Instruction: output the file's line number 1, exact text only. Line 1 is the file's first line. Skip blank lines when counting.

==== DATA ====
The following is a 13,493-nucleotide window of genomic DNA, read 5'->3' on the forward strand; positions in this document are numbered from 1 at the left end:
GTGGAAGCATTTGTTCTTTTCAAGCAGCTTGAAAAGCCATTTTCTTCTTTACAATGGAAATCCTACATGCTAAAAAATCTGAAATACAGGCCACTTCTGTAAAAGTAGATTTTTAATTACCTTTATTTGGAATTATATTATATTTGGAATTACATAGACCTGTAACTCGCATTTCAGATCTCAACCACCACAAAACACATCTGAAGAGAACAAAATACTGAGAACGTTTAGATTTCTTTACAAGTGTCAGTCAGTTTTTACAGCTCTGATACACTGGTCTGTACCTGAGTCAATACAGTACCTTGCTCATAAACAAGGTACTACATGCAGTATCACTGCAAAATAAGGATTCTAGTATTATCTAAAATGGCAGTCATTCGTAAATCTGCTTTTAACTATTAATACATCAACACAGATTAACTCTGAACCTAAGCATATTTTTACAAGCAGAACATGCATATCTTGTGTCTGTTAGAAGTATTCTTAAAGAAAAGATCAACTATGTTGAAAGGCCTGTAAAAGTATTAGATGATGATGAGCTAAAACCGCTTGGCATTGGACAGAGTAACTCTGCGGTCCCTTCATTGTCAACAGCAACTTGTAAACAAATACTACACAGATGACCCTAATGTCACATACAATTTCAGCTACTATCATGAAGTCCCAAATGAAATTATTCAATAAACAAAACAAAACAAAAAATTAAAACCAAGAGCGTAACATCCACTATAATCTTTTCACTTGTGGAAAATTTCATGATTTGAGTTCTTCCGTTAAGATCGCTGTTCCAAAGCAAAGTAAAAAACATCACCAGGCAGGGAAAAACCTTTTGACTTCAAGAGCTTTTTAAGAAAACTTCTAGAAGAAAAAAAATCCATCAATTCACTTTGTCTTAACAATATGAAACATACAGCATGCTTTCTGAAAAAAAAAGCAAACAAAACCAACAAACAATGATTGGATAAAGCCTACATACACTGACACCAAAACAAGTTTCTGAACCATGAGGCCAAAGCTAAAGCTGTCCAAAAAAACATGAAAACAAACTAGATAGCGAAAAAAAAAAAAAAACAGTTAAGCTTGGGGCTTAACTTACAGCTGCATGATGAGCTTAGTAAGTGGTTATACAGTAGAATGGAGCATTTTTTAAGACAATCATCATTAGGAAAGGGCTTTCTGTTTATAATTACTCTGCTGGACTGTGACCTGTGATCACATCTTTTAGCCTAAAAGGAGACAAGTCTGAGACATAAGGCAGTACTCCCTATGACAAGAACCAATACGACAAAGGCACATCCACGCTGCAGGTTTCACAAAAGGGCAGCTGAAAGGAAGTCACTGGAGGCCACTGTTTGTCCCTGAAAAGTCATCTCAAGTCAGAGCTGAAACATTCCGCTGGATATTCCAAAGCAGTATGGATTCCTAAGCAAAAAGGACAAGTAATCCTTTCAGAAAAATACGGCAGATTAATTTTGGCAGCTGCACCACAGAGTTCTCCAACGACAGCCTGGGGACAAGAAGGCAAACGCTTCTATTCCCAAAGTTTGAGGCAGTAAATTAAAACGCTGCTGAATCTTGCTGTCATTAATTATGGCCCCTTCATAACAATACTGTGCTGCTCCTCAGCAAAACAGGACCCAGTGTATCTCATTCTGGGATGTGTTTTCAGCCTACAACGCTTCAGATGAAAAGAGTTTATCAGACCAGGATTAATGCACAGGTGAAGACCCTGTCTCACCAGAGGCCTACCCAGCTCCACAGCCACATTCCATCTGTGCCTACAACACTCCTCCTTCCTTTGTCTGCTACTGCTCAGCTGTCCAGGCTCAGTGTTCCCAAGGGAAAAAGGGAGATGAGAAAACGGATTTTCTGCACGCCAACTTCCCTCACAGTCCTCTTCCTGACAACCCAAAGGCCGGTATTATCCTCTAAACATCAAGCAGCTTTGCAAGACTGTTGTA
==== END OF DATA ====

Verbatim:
The following is a 13,493-nucleotide window of genomic DNA, read 5'->3' on the forward strand; positions in this document are numbered from 1 at the left end: